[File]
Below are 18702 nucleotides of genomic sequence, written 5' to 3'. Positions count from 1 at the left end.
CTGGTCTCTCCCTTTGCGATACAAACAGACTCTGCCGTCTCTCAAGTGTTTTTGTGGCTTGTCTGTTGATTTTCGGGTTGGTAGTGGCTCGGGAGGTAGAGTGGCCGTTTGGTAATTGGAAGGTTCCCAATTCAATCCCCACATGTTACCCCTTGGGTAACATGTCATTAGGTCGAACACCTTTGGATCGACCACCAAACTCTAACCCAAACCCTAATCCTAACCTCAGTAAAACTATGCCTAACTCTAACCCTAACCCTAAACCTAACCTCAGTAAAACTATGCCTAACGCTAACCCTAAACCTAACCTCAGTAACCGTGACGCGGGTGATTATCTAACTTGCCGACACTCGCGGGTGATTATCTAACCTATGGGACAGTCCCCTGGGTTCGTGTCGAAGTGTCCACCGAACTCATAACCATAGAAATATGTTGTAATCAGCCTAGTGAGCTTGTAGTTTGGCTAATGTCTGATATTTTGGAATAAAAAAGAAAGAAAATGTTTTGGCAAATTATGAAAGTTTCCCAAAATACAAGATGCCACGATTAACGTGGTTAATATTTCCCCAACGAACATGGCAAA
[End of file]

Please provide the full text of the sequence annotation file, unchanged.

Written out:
Below are 18702 nucleotides of genomic sequence, written 5' to 3'. Positions count from 1 at the left end.
CTGGTCTCTCCCTTTGCGATACAAACAGACTCTGCCGTCTCTCAAGTGTTTTTGTGGCTTGTCTGTTGATTTTCGGGTTGGTAGTGGCTCGGGAGGTAGAGTGGCCGTTTGGTAATTGGAAGGTTCCCAATTCAATCCCCACATGTTACCCCTTGGGTAACATGTCATTAGGTCGAACACCTTTGGATCGACCACCAAACTCTAACCCAAACCCTAATCCTAACCTCAGTAAAACTATGCCTAACTCTAACCCTAACCCTAAACCTAACCTCAGTAAAACTATGCCTAACGCTAACCCTAAACCTAACCTCAGTAACCGTGACGCGGGTGATTATCTAACTTGCCGACACTCGCGGGTGATTATCTAACCTATGGGACAGTCCCCTGGGTTCGTGTCGAAGTGTCCACCGAACTCATAACCATAGAAATATGTTGTAATCAGCCTAGTGAGCTTGTAGTTTGGCTAATGTCTGATATTTTGGAATAAAAAAGAAAGAAAATGTTTTGGCAAATTATGAAAGTTTCCCAAAATACAAGATGCCACGATTAACGTGGTTAATATTTCCCCAACGAACATGGCAAA